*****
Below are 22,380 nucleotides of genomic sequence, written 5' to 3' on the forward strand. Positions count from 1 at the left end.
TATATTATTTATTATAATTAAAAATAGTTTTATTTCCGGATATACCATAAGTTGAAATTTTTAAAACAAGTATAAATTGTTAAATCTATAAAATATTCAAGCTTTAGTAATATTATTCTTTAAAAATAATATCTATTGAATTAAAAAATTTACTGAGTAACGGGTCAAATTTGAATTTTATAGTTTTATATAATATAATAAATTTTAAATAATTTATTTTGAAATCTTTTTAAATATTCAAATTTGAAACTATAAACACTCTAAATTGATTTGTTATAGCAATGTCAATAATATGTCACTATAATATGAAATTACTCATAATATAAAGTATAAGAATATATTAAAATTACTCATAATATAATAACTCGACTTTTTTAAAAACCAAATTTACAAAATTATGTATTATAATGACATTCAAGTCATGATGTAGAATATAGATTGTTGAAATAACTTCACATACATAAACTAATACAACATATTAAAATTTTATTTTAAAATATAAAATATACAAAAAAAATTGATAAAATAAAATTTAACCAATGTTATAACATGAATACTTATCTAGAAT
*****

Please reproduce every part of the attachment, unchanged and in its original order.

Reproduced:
Below are 22,380 nucleotides of genomic sequence, written 5' to 3' on the forward strand. Positions count from 1 at the left end.
TATATTATTTATTATAATTAAAAATAGTTTTATTTCCGGATATACCATAAGTTGAAATTTTTAAAACAAGTATAAATTGTTAAATCTATAAAATATTCAAGCTTTAGTAATATTATTCTTTAAAAATAATATCTATTGAATTAAAAAATTTACTGAGTAACGGGTCAAATTTGAATTTTATAGTTTTATATAATATAATAAATTTTAAATAATTTATTTTGAAATCTTTTTAAATATTCAAATTTGAAACTATAAACACTCTAAATTGATTTGTTATAGCAATGTCAATAATATGTCACTATAATATGAAATTACTCATAATATAAAGTATAAGAATATATTAAAATTACTCATAATATAATAACTCGACTTTTTTAAAAACCAAATTTACAAAATTATGTATTATAATGACATTCAAGTCATGATGTAGAATATAGATTGTTGAAATAACTTCACATACATAAACTAATACAACATATTAAAATTTTATTTTAAAATATAAAATATACAAAAAAAATTGATAAAATAAAATTTAACCAATGTTATAACATGAATACTTATCTAGAAT